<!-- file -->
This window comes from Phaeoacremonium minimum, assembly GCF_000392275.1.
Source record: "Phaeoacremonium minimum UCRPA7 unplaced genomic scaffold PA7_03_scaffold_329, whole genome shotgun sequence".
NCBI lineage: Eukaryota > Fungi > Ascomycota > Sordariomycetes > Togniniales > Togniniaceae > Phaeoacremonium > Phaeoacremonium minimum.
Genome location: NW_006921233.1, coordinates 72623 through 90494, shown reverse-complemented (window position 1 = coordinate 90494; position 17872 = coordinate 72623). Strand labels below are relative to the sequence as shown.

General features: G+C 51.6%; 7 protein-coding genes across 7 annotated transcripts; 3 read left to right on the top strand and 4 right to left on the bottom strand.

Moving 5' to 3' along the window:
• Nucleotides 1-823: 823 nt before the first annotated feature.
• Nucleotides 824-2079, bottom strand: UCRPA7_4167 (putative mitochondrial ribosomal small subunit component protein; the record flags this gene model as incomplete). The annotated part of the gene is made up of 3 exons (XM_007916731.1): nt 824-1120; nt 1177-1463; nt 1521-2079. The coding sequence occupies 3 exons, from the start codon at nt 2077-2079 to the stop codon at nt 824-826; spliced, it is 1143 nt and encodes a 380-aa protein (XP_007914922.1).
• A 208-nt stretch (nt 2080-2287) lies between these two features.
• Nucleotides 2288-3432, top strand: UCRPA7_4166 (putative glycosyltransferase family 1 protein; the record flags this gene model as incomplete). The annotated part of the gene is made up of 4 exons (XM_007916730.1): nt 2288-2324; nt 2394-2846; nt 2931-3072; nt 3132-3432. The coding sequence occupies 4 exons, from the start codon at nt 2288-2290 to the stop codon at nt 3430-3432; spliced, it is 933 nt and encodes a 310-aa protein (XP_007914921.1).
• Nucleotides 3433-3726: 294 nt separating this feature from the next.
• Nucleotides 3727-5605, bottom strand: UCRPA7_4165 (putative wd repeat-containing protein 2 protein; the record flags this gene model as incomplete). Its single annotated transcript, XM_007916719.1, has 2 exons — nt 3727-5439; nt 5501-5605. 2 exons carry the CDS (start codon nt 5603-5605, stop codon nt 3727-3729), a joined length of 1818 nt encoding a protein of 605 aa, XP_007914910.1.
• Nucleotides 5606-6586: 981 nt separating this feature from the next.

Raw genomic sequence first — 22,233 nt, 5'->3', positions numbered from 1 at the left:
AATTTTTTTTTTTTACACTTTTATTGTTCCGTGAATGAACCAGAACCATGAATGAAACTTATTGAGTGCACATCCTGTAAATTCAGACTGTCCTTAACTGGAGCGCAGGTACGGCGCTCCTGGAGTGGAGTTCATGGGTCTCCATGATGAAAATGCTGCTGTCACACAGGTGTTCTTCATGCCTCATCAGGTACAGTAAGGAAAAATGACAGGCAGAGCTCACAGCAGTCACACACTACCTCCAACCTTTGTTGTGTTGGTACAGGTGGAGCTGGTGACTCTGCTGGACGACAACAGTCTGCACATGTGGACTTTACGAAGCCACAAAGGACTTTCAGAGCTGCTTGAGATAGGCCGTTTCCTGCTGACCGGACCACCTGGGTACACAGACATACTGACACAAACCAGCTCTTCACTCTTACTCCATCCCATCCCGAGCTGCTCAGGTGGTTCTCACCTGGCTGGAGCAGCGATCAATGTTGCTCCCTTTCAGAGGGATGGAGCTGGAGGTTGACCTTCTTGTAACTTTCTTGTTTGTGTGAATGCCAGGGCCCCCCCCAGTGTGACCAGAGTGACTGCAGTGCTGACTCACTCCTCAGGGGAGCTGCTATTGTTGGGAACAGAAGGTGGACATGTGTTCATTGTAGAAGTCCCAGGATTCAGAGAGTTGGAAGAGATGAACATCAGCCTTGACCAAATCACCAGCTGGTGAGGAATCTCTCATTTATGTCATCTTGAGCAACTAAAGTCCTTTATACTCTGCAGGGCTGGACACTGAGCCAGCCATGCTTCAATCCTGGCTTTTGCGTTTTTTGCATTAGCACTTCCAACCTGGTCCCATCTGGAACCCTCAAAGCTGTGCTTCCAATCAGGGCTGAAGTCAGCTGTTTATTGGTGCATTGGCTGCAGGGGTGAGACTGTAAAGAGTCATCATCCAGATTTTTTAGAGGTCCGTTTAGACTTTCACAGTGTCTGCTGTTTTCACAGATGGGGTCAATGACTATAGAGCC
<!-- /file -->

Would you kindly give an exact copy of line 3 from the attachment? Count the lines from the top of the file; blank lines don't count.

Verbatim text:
NCBI lineage: Eukaryota > Fungi > Ascomycota > Sordariomycetes > Togniniales > Togniniaceae > Phaeoacremonium > Phaeoacremonium minimum.